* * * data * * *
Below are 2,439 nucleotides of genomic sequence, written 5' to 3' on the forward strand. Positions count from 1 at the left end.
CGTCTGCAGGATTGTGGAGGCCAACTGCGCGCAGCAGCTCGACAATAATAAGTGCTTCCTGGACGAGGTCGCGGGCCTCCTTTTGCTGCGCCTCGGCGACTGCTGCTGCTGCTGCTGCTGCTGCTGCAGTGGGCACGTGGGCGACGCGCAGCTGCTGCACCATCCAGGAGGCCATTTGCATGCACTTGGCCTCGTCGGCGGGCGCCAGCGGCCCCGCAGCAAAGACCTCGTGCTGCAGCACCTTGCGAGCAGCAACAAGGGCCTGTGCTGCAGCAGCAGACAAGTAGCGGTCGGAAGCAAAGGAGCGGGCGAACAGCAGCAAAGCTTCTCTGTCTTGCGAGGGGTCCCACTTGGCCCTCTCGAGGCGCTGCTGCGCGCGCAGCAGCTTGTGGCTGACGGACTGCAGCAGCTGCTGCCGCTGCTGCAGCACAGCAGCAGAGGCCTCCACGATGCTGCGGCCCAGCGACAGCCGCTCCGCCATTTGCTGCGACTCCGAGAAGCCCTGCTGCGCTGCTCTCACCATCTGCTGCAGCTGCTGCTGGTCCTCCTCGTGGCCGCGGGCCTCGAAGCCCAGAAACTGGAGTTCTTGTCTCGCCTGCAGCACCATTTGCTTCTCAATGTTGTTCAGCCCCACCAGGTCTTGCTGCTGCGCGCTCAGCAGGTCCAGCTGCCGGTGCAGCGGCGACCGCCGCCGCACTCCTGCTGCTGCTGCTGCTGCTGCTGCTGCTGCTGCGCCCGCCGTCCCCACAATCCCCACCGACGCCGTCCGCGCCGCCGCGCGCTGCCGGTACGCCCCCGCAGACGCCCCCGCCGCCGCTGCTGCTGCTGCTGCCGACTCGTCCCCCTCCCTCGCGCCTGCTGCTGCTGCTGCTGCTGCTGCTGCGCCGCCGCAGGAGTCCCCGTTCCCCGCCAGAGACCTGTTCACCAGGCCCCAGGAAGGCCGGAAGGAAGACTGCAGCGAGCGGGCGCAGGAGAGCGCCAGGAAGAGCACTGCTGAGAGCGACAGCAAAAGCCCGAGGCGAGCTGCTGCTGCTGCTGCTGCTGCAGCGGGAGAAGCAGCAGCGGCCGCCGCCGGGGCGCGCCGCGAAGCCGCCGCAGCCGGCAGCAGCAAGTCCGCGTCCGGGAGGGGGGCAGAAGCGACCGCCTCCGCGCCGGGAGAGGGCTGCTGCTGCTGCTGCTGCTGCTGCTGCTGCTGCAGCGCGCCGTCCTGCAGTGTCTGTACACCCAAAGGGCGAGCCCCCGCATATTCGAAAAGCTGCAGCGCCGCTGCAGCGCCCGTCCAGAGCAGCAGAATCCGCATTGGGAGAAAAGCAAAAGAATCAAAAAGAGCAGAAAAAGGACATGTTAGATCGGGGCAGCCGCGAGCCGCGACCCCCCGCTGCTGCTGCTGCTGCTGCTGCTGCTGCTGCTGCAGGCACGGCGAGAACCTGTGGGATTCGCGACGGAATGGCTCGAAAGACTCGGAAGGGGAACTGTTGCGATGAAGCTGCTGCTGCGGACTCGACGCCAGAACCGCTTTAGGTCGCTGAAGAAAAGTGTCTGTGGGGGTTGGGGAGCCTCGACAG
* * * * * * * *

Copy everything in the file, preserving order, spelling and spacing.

Below are 2,439 nucleotides of genomic sequence, written 5' to 3' on the forward strand. Positions count from 1 at the left end.
CGTCTGCAGGATTGTGGAGGCCAACTGCGCGCAGCAGCTCGACAATAATAAGTGCTTCCTGGACGAGGTCGCGGGCCTCCTTTTGCTGCGCCTCGGCGACTGCTGCTGCTGCTGCTGCTGCTGCTGCAGTGGGCACGTGGGCGACGCGCAGCTGCTGCACCATCCAGGAGGCCATTTGCATGCACTTGGCCTCGTCGGCGGGCGCCAGCGGCCCCGCAGCAAAGACCTCGTGCTGCAGCACCTTGCGAGCAGCAACAAGGGCCTGTGCTGCAGCAGCAGACAAGTAGCGGTCGGAAGCAAAGGAGCGGGCGAACAGCAGCAAAGCTTCTCTGTCTTGCGAGGGGTCCCACTTGGCCCTCTCGAGGCGCTGCTGCGCGCGCAGCAGCTTGTGGCTGACGGACTGCAGCAGCTGCTGCCGCTGCTGCAGCACAGCAGCAGAGGCCTCCACGATGCTGCGGCCCAGCGACAGCCGCTCCGCCATTTGCTGCGACTCCGAGAAGCCCTGCTGCGCTGCTCTCACCATCTGCTGCAGCTGCTGCTGGTCCTCCTCGTGGCCGCGGGCCTCGAAGCCCAGAAACTGGAGTTCTTGTCTCGCCTGCAGCACCATTTGCTTCTCAATGTTGTTCAGCCCCACCAGGTCTTGCTGCTGCGCGCTCAGCAGGTCCAGCTGCCGGTGCAGCGGCGACCGCCGCCGCACTCCTGCTGCTGCTGCTGCTGCTGCTGCTGCTGCTGCGCCCGCCGTCCCCACAATCCCCACCGACGCCGTCCGCGCCGCCGCGCGCTGCCGGTACGCCCCCGCAGACGCCCCCGCCGCCGCTGCTGCTGCTGCTGCCGACTCGTCCCCCTCCCTCGCGCCTGCTGCTGCTGCTGCTGCTGCTGCTGCGCCGCCGCAGGAGTCCCCGTTCCCCGCCAGAGACCTGTTCACCAGGCCCCAGGAAGGCCGGAAGGAAGACTGCAGCGAGCGGGCGCAGGAGAGCGCCAGGAAGAGCACTGCTGAGAGCGACAGCAAAAGCCCGAGGCGAGCTGCTGCTGCTGCTGCTGCTGCAGCGGGAGAAGCAGCAGCGGCCGCCGCCGGGGCGCGCCGCGAAGCCGCCGCAGCCGGCAGCAGCAAGTCCGCGTCCGGGAGGGGGGCAGAAGCGACCGCCTCCGCGCCGGGAGAGGGCTGCTGCTGCTGCTGCTGCTGCTGCTGCTGCTGCAGCGCGCCGTCCTGCAGTGTCTGTACACCCAAAGGGCGAGCCCCCGCATATTCGAAAAGCTGCAGCGCCGCTGCAGCGCCCGTCCAGAGCAGCAGAATCCGCATTGGGAGAAAAGCAAAAGAATCAAAAAGAGCAGAAAAAGGACATGTTAGATCGGGGCAGCCGCGAGCCGCGACCCCCCGCTGCTGCTGCTGCTGCTGCTGCTGCTGCTGCTGCAGGCACGGCGAGAACCTGTGGGATTCGCGACGGAATGGCTCGAAAGACTCGGAAGGGGAACTGTTGCGATGAAGCTGCTGCTGCGGACTCGACGCCAGAACCGCTTTAGGTCGCTGAAGAAAAGTGTCTGTGGGGGTTGGGGAGCCTCGACAG